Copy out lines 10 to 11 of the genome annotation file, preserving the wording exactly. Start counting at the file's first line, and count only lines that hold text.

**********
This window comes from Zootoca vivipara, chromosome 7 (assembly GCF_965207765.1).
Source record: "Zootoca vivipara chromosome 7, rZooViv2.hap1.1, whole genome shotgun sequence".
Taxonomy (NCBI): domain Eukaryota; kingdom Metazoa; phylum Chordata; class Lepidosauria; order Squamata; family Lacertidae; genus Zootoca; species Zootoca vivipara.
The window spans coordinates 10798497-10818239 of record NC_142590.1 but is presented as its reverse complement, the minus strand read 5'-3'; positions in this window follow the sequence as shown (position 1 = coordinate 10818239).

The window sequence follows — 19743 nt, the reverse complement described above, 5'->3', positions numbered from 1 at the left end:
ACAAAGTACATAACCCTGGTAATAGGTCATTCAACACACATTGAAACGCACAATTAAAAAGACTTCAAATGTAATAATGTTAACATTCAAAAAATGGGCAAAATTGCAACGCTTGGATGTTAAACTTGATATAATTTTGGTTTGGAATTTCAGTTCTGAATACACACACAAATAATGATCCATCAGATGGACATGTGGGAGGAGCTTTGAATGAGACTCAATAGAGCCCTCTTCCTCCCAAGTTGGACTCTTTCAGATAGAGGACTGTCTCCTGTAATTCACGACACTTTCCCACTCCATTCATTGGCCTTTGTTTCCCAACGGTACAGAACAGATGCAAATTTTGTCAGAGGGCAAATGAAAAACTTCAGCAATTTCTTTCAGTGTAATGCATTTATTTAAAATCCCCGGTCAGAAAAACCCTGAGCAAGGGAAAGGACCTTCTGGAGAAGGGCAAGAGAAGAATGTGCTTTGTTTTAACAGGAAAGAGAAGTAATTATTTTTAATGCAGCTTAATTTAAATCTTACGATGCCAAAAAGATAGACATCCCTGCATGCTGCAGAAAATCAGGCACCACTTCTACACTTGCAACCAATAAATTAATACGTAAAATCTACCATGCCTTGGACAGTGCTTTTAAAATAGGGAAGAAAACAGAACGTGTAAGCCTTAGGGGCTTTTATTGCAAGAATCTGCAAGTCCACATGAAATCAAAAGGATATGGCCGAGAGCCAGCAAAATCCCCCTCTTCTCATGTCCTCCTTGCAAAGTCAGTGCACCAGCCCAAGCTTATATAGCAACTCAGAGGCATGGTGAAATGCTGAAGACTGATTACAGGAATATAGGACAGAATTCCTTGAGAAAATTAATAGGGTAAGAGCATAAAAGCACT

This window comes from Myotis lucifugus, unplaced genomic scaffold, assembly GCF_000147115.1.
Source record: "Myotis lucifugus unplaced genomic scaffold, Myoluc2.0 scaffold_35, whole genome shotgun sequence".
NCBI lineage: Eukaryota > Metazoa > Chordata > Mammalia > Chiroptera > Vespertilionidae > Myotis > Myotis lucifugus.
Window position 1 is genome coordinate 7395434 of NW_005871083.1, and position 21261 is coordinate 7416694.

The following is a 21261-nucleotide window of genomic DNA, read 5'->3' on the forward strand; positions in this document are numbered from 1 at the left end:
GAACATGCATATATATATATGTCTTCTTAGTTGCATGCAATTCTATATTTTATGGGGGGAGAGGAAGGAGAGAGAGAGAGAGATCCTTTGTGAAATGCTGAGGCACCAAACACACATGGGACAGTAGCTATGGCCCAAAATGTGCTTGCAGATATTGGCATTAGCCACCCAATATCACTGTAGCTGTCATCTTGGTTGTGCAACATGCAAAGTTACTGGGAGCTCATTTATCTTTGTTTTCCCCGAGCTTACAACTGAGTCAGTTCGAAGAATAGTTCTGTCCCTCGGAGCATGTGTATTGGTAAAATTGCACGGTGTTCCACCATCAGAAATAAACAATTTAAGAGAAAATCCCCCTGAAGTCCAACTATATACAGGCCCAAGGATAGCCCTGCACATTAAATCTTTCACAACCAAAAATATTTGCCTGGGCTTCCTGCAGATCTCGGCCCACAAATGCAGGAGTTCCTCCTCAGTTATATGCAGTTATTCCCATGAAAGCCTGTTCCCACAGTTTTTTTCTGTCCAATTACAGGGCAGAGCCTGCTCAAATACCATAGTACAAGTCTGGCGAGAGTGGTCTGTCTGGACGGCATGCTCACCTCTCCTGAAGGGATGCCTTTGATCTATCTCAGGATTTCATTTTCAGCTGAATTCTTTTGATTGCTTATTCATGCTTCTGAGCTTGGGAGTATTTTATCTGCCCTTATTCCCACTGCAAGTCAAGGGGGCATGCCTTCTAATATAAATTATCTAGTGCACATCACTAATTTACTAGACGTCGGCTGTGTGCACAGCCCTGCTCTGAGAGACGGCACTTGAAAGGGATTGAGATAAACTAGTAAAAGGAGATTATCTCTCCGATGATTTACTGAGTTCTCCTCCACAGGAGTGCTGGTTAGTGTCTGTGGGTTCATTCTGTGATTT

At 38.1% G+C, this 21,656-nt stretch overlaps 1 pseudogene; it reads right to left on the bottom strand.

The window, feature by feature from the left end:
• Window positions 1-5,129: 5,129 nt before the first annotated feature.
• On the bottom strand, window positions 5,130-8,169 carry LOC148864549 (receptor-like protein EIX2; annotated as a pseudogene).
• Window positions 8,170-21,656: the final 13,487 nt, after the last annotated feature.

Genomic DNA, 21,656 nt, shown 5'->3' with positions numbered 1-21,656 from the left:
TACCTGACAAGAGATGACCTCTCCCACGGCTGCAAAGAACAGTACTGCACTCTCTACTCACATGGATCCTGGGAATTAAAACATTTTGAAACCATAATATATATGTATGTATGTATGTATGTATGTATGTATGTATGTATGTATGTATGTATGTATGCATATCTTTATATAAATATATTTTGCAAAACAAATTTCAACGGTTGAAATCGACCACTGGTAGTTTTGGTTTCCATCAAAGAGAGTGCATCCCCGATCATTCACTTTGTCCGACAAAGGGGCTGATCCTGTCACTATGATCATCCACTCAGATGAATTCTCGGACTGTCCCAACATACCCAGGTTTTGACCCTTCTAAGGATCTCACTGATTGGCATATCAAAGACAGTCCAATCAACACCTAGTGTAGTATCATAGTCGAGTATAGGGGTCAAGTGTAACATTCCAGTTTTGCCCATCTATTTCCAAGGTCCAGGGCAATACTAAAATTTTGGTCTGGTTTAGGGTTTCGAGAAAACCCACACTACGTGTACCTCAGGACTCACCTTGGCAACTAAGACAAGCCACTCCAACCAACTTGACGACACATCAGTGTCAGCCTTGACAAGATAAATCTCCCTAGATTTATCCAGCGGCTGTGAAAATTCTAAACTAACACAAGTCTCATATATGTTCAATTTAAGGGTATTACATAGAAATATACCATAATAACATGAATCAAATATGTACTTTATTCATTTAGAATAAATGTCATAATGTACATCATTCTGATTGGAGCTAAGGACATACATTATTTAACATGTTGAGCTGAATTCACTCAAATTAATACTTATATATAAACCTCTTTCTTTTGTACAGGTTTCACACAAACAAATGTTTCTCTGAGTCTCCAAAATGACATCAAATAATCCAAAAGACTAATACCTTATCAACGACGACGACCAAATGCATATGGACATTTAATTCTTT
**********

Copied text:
Window position 1 is genome coordinate 7395434 of NW_005871083.1, and position 21261 is coordinate 7416694.

The following is a 21261-nucleotide window of genomic DNA, read 5'->3' on the forward strand; positions in this document are numbered from 1 at the left end: